Influencing the expectations of my British children
I can’t help but feel a little smug at what my daughter Anna Grace told me today. And at the same time, I feel a bit guilty and wonder if this is going to cause more problems for my children in the future. This morning she was excited about the day and was taking some money to school saying they were selling milkshakes during break time. I didn’t really give it much thought other than to make sure she had enough money.
However, when I collected her from school she told me she didn’t get a milkshake in the end. When I asked her why not she replied, “because they weren’t milkshakes. I was expecting a real milkshake, you know, American style.” I chuckled at this and said that the concept of milkshakes in Britain was slightly different and that you are not guaranteed a real milkshake unless you go to an American style restaurant here. She told me they were basically just selling flavored milk. This did not surprise me. I remember ordering a milkshake in a cafe here once and getting a glass of flavored milk. I stopped expecting cafes to have real milkshakes here in Britain years ago and just treat myself to one whenever we go to an American style place which is not often as there are no American style restaurants in our town. My expectations have changed. But now I realize that by making real milkshakes at home and talking about American style milkshakes, I’m influencing the expectations my children have. And it’s clear to me now that it’s not just their expectations of what a milkshake is that I’m influencing either. Perhaps this is good? Perhaps not? Perhaps it’s bittersweet. I’m opening them up to the world I grew up in but by doing so I’m creating expectations that are unfair to have growing up in Britain where things are not the same as they are in the States. My expectations of good customer service is an example. I am forever appalled by the lack of good customer service here and my children see this and they either think “Gosh, people in shops here in Britain are not very helpful or friendly.” or they think “why does mum get so crazy when she talks about customer service? What’s the big deal?” So am I setting them up to have unrealistic expectations?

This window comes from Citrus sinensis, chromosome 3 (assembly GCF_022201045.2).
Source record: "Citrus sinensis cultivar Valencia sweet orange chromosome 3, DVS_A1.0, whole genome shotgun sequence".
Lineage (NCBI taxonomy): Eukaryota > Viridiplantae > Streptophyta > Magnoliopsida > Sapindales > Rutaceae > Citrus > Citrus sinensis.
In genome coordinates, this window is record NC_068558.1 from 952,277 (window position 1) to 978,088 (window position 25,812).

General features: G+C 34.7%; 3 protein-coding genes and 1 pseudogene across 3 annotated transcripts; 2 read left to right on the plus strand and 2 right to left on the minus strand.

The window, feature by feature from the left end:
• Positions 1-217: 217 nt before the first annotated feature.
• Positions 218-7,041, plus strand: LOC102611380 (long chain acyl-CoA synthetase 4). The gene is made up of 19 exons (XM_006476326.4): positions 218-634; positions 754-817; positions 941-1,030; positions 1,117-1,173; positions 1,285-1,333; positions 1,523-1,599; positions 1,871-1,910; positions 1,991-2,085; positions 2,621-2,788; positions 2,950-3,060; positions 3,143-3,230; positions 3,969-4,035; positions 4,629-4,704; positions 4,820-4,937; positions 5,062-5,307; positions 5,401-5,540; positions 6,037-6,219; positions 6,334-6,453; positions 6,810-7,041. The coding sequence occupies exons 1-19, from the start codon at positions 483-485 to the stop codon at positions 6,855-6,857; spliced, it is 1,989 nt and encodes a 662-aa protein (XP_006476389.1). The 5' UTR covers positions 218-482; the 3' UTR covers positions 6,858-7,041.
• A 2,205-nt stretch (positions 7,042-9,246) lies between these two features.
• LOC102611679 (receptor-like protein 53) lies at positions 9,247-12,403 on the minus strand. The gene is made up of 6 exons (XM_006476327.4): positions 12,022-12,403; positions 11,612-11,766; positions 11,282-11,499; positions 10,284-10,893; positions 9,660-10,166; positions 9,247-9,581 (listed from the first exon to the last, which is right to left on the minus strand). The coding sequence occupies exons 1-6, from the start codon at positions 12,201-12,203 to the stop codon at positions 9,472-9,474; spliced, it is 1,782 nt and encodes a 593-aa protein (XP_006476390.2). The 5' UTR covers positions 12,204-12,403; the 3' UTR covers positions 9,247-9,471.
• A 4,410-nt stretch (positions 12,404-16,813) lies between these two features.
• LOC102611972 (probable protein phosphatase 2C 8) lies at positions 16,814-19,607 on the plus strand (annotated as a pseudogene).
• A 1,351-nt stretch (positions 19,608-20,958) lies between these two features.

Just want to mention that customer service has been on my mind a lot over the past few days – there’s a lady in our local shop who constantly has a scowl on her face so severe that I actually feel scared. The way her body language is and the look on her face says “how dare you buy something from this shop. Get out! Get out now!” I’ve seen her interact with other customers so I know it’s not just me. Today there was a customer who didn’t see her and accidentally walked in front of her. The customer said, “oh so sorry” and quickly moved out of the way letting the shop assistant by. The shop assistant actually held up her hands high, sighed a great big sigh and pushed her way through shaking her head all the while. It did not surprise me but I was offended by her treatment of the other customer.
I’ll pause here otherwise I could go off on a much longer rant about customer service! But just to interject – whenever I experience good customer service here in Britain I always mention how wonderful the customer service has been and thank them profusely. It makes such a positive difference. My son says it embarrasses him when I do this. I always tell him that you should expect to be treated in a friendly manner and be friendly back and if you show your appreciation towards people, then it might make them feel good about providing good customer service. Anyways, I’m now craving a milkshake after writing this so here is a good place to get a real American style milkshake in Brighton – which I suppose would be our nearest American style restaurant.
Photo of milkshake at JB’s American Diner is credited to: http://www.thefabuloustimes.com/travel-day-trip-to-beautiful-brighton-the-biba-beyond-exhibition/
Meghan Peterson Fenn is the author of Bringing Up Brits and co-author of Inspiring Global Entrepreneurs with Heidi Mulligan Walker. Meghan is also the Director and Chief Designer at her own design company, White Ochre Design Ltd. And, she is an award winning expat blogger.